February 1st, 2017

Allan Harris
Title: Nobody’s Gonna Love You Better

Artist: Allan Harris

Label: Love Productions

Formats: CD, LP, Digital

Release date: September 16, 2016

 

Vocalist Allan Harris combines the soundscapes of Harlem—jazz and R&B with a dash of blues and Braziliam beats—on his latest release Nobody’s Gonna Love You Better. Subtitled Black Bar Jukebox Redux, the album is a follow up to his 2015 release Black Bar Jukebox, and provides the same eclectic mix of covers and original material. Harris again draws upon his longtime collaborator, Pascal Le Boeuf, to cover pianos and Hammond B3, who is joined in the rhythm section by Russell Hall on bass, Shirazette Tinnin on drums and cajón, and Freddie Bryant on guitar.

The album opens with the Harris penned “Mother’s Love (Nobody’s Gonna Love You), a swinging upbeat jazz number that’s timeless in character, both musically and in subject matter. This is followed by a cover of Steely Dan’s “Any Major Dude Will Tell You,” which is nicely transformed through the syncopated jazz rhythms and excellent keyboard solos from Le Boeuf, though the somewhat limited vocal range doesn’t allow Harris to shine. On the Johnny Mercer standard “I Remember You,” Harris achieves a much warmer, more sultry timbre, that when combined with Le Boeuf’s subtle keyboard phrasings and bluesy riffs, would be a perfect accompaniment for a candlelight dinner. This segues perfectly into an after dinner dance, courtesy of the Stan Getz & João Gilberto samba, “Doralice,” which Harris sings in Portuguese. Then the classic “Moody’s Mood For Love” takes us into a slow dance, for a perfect close to the evening.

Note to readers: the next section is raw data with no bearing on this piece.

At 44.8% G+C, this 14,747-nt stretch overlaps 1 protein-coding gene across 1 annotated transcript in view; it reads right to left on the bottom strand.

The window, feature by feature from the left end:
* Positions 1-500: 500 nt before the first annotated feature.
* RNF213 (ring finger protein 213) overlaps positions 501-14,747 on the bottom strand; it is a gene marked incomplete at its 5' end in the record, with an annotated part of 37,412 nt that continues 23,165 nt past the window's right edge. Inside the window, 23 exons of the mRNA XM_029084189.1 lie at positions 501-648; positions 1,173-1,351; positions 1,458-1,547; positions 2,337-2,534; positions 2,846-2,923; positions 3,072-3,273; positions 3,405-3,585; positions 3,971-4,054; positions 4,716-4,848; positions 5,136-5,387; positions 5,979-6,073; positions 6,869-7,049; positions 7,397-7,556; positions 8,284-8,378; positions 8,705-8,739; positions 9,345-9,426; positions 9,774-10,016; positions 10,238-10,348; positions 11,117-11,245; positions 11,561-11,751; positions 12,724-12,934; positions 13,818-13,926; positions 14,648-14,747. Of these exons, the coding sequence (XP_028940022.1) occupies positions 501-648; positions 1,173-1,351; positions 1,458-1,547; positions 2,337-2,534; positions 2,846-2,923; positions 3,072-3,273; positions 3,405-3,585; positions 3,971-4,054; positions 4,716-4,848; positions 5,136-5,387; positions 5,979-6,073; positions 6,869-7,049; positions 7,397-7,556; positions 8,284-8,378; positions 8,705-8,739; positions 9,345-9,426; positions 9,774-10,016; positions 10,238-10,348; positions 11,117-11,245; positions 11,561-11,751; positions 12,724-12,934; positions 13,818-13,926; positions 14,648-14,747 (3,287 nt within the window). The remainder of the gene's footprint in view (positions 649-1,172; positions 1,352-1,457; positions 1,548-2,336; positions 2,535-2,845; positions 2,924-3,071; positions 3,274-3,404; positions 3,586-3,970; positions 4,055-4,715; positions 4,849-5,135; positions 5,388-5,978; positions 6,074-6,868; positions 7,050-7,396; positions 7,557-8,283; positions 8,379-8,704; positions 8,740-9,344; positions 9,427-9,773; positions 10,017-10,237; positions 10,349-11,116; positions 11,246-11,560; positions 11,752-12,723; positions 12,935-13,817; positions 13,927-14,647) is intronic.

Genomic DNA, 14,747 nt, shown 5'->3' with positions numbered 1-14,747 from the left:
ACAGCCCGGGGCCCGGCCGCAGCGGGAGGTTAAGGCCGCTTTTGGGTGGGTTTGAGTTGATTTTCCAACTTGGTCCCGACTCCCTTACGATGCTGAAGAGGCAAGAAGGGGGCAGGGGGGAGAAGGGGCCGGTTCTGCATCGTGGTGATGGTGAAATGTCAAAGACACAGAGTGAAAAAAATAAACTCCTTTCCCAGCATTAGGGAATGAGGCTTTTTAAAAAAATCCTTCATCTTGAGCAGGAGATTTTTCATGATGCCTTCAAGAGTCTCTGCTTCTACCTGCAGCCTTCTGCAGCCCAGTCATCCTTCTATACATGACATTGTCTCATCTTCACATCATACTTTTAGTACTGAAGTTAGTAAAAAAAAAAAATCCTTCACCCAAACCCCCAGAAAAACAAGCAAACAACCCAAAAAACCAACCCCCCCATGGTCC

Perhaps the most daring arrangement is the reimagining of Jimi Hendrix’ “Up From the Skies” (the single from Axis: Bold as Love). Though the original song had a definite jazz feel, Harris and the band provide a smooth, swinging accompaniment making it sound like more of a jazz classic, until Le Boeuf breaks out with a funky B3 solo. The highlight of the album might be “Blue Was Angry,” from Harris’s Cross That River song-cycle. This bluesy, countrified song is a complete departure, with a mid-section that turns into a story about an enslaved man escaping his master, and a finale featuring a no holds barred jam with percussion and keyboards.

Think of Nobody’s Gonna Love You Better as the jukebox for your Valentine’s Day, with enough variety to take you from dinner to the dancefloor.

Reviewed by Brenda Nelson-Strauss

Review Genre(s): African American Culture & History


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